The arbitration is listed for a final merits hearing in March 2021.
Kenneth Martin J. of the WA Supreme Court stayed its Supreme Court action, because the Supreme Court could determine matters that were pending before an arbitrator
Kenneth Martin J. of the WA Supreme Court stayed (i.e. placed an indefinite hold) on the Supreme Court action pending the outcome of the arbitration. In doing so, his Honour relied on:
- the scope of the arbitrator’s powers as defined in the arbitration agreement between Tensioned Concrete and Built Environs;
- the expanded definition of “party” in the Commercial Arbitration Act 2012; and
- the fact that both the Commercial Arbitration Act 2012 and precedent cases require courts to avoid concurrent proceedings about the same issues in arbitration and in court, by staying the court proceedings pending the arbitral proceedings.
Tensioned Concrete opposes the stay, saying it could only sue insurers in Court because they were not parties to the arbitration agreement
Opposing the stay of its Supreme Court action, Tensioned Concrete argued:
- that court action was different than the arbitration, where Tensioned Concrete was not claiming anything but rather, was defending the insurers’ claims (in the name of their insured, Built Environs) to recover insurance payouts for defective workmanship; and
- the insurers that Tensioned Concrete had sued in the court action were not parties and could not lawfully be joined as parties to the arbitral proceeding because, even though they were conducting that proceeding, they were doing so in the name of (in legalese, as “subrogees” of) Built Environs.
Kenneth Martin J. disagreed with Tensioned Concrete, reminding them of the breadth of an arbitrator’s powers
His Honour disagreed.
As to the scope of the arbitrator’s agreed powers, his Honour pointed out that the arbitration agreement contained within the construction contract between Built Environs and Tensioned Concrete defined this as extending to:
“a difference or dispute…between the parties…in connection with the subject matter of the [contract], including a dispute concerning [basically, every area of commercial law that applies in the jurisdiction of the dispute]”.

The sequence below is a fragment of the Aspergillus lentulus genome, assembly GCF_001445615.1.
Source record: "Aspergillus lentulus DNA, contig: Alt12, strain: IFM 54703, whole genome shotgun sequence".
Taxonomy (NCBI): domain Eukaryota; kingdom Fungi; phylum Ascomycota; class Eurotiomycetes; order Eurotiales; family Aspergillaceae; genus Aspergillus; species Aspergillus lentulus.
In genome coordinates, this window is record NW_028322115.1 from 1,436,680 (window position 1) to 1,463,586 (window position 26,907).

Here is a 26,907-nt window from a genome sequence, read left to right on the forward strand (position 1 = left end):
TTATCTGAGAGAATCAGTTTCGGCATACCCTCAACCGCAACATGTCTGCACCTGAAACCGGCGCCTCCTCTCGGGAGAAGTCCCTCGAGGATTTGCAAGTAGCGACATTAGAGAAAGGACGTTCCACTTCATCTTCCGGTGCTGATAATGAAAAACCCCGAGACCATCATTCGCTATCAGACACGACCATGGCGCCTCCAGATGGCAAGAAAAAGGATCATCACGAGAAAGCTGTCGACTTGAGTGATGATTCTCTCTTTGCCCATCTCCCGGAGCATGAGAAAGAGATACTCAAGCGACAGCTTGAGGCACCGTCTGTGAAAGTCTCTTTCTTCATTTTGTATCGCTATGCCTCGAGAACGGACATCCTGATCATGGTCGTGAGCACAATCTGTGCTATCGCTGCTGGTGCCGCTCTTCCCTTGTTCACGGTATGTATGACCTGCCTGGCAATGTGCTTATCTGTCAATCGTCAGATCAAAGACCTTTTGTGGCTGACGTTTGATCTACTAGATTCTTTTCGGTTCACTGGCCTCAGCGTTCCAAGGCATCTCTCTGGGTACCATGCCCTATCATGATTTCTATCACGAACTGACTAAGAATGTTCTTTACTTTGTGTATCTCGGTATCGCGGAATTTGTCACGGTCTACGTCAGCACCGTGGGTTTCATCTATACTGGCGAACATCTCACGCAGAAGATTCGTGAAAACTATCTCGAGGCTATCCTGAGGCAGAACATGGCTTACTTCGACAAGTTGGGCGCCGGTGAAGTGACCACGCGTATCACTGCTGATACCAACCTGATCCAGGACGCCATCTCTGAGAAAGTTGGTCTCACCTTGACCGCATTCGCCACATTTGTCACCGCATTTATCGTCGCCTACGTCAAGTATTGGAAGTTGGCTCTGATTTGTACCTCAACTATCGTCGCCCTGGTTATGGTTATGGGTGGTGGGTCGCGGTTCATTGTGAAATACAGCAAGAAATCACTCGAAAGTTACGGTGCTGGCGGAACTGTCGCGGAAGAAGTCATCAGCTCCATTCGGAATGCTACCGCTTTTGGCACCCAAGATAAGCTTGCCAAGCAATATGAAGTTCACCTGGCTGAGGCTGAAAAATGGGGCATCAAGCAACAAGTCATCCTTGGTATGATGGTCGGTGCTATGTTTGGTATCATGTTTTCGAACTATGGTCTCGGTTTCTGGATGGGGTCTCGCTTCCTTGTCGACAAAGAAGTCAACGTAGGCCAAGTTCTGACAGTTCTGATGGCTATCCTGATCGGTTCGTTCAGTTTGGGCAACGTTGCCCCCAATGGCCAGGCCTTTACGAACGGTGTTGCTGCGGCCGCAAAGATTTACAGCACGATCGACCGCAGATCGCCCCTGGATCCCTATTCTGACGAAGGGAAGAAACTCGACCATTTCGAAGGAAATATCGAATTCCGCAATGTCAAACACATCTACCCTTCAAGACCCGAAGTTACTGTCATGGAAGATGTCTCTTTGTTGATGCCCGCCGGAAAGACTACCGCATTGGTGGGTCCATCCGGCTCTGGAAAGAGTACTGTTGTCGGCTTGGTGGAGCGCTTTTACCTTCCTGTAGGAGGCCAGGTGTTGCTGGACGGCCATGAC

As to whether the insurers were “parties” to the arbitration, his Honour pointed out that they, as subrogees of Built Environs, came within this statutory definition of “party”:
“[persons] claiming through or under a party to the arbitration agreement [being Built Environs]”.
The entire dispute has been referred back to arbitration with the Court taking no further part in it
As a result of this decision, the arbitrator has been left to deal with all of the disputes and differences between Tensioned Concrete on one side and Built Environs and its insurers on the other. The Court will take no further part in their determination.
Conclusion: take legal advice about your contract’s dispute resolution clause before signing it
The lesson is: don’t take it for granted that just because a contract is in a standard AS, MBA or HIA form, every clause in it is right for you. Dispute resolution clauses in particular do not provide a one-size-fits-all solution.
It may be, for example, that you want to involve others who are not parties to the contract containing the dispute resolution clause, in a dispute regarding that contract. Because those other parties are not parties to the contract, you will not be able to involve them in an arbitration under that contract.
This may seem confusing given the Court’s finding in Tensioned Concrete that insurers who were not parties to the relevant contract could – indeed, had to be taken to arbitration rather that to Court. However, that was because the insurers were subrogees of the principal (who was a party to the contract containing the relevant arbitration clause).
This is but one example of the many factors that may make arbitration an undesirable way to resolve disputes under a particular contract. This highlights the importance of taking legal advice before signing any contract, be it in a standard form (as it was in Tensioned Concrete’s case) or bespoke.
How can HHG help?
Our building and construction lawyers have extensive experience helping construction contractors and property developers resolve their disputes. If you are involved in a dispute, our team are here to help you achieve an effective resolution. Please visit our contact page to make an enquiry or contact your preferred office directly.